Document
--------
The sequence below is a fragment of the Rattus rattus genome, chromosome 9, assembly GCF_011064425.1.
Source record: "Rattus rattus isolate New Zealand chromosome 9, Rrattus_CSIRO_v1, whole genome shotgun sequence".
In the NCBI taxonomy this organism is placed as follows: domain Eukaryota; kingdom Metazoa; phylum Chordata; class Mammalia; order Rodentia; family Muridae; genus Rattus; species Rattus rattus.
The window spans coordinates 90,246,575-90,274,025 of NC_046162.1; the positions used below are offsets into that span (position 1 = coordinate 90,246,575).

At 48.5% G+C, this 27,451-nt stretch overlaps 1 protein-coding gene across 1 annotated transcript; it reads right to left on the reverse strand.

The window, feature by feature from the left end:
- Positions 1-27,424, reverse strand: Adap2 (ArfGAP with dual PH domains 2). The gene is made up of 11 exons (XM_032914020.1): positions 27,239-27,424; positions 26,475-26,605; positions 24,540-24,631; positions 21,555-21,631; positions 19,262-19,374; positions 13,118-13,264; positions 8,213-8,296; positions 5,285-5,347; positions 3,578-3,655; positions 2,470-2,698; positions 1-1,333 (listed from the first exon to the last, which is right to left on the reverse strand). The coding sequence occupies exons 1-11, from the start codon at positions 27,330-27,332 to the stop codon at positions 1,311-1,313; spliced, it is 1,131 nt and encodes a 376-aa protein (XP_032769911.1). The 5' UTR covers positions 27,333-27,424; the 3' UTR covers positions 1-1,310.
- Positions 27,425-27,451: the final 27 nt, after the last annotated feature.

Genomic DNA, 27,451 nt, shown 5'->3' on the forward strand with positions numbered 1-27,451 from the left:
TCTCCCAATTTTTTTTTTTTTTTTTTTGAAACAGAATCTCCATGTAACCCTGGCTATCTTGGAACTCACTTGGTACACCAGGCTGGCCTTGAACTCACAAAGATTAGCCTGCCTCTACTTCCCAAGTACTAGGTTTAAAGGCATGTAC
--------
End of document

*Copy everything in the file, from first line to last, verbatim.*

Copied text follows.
The sequence below is a fragment of the Rattus rattus genome, chromosome 9, assembly GCF_011064425.1.
Source record: "Rattus rattus isolate New Zealand chromosome 9, Rrattus_CSIRO_v1, whole genome shotgun sequence".
In the NCBI taxonomy this organism is placed as follows: domain Eukaryota; kingdom Metazoa; phylum Chordata; class Mammalia; order Rodentia; family Muridae; genus Rattus; species Rattus rattus.
The window spans coordinates 90,246,575-90,274,025 of NC_046162.1; the positions used below are offsets into that span (position 1 = coordinate 90,246,575).

At 48.5% G+C, this 27,451-nt stretch overlaps 1 protein-coding gene across 1 annotated transcript; it reads right to left on the reverse strand.

The window, feature by feature from the left end:
- Positions 1-27,424, reverse strand: Adap2 (ArfGAP with dual PH domains 2). The gene is made up of 11 exons (XM_032914020.1): positions 27,239-27,424; positions 26,475-26,605; positions 24,540-24,631; positions 21,555-21,631; positions 19,262-19,374; positions 13,118-13,264; positions 8,213-8,296; positions 5,285-5,347; positions 3,578-3,655; positions 2,470-2,698; positions 1-1,333 (listed from the first exon to the last, which is right to left on the reverse strand). The coding sequence occupies exons 1-11, from the start codon at positions 27,330-27,332 to the stop codon at positions 1,311-1,313; spliced, it is 1,131 nt and encodes a 376-aa protein (XP_032769911.1). The 5' UTR covers positions 27,333-27,424; the 3' UTR covers positions 1-1,310.
- Positions 27,425-27,451: the final 27 nt, after the last annotated feature.

Genomic DNA, 27,451 nt, shown 5'->3' on the forward strand with positions numbered 1-27,451 from the left:
TCTCCCAATTTTTTTTTTTTTTTTTTTGAAACAGAATCTCCATGTAACCCTGGCTATCTTGGAACTCACTTGGTACACCAGGCTGGCCTTGAACTCACAAAGATTAGCCTGCCTCTACTTCCCAAGTACTAGGTTTAAAGGCATGTAC